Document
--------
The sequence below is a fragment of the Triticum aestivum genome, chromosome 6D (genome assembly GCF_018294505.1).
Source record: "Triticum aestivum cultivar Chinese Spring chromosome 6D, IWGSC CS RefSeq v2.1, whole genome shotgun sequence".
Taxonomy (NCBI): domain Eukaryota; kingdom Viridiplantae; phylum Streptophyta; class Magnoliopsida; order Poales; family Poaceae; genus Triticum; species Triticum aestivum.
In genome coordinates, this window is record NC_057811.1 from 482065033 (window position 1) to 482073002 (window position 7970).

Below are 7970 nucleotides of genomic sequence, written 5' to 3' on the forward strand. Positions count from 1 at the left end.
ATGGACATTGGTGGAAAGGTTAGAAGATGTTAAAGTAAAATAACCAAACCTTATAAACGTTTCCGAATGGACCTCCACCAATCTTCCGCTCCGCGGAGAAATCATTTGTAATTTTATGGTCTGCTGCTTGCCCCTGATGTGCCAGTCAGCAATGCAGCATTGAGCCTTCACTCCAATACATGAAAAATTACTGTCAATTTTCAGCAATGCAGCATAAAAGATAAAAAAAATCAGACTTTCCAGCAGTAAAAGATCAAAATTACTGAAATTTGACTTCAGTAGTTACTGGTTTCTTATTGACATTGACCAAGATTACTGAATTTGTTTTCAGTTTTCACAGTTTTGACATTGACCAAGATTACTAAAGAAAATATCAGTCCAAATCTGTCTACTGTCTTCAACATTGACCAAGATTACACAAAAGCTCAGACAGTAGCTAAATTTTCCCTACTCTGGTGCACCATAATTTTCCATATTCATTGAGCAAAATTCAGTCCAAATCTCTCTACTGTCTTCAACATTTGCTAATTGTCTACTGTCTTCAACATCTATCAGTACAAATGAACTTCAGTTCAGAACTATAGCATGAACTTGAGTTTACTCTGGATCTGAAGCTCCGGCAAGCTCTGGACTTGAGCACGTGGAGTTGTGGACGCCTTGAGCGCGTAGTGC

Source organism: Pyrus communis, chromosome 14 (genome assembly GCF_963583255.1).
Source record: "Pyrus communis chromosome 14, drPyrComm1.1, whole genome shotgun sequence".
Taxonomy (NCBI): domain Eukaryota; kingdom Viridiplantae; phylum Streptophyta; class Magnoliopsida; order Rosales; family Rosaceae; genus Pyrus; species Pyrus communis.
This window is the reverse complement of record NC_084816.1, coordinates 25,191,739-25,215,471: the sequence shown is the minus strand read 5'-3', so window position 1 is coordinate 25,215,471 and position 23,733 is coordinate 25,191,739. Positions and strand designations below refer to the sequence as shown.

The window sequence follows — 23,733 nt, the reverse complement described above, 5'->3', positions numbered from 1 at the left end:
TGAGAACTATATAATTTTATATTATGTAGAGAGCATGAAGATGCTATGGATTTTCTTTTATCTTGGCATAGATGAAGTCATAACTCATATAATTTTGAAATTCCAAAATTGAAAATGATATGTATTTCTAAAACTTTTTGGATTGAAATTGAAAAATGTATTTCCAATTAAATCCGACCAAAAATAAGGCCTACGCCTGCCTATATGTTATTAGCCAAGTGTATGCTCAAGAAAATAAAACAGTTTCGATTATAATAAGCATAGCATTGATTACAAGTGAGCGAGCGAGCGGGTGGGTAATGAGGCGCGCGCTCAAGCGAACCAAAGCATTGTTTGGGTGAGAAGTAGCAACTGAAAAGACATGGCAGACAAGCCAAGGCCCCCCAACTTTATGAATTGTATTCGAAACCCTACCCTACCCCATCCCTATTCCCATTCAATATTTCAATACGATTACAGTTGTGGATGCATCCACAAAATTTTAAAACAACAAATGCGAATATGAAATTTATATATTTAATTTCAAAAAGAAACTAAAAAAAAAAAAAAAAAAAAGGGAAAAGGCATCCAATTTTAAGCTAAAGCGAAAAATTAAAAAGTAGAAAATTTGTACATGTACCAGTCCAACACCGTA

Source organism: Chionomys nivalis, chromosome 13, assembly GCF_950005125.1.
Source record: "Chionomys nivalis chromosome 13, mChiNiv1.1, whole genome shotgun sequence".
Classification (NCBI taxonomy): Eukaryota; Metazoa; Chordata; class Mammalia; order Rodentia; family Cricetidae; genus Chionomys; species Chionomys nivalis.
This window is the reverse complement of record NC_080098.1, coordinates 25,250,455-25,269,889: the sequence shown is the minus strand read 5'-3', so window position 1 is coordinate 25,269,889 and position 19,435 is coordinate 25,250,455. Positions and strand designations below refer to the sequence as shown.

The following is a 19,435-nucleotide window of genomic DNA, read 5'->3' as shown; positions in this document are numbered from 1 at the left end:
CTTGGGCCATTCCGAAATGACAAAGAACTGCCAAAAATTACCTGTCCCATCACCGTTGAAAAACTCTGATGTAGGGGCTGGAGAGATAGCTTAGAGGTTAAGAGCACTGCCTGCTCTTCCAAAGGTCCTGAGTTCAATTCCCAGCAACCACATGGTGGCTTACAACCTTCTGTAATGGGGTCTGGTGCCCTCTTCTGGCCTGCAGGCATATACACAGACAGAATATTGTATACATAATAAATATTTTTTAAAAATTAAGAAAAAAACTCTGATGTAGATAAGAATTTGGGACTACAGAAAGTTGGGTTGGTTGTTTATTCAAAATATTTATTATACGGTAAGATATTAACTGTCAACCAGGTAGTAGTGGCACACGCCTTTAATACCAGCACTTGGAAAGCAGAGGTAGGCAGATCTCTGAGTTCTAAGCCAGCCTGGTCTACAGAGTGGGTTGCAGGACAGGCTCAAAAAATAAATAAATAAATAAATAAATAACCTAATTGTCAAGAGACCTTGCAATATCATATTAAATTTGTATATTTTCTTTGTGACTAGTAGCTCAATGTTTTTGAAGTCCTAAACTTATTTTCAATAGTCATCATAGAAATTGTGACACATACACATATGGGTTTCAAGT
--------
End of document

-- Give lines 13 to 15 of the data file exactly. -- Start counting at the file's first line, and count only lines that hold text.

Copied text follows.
Source organism: Chionomys nivalis, chromosome 13, assembly GCF_950005125.1.
Source record: "Chionomys nivalis chromosome 13, mChiNiv1.1, whole genome shotgun sequence".
Classification (NCBI taxonomy): Eukaryota; Metazoa; Chordata; class Mammalia; order Rodentia; family Cricetidae; genus Chionomys; species Chionomys nivalis.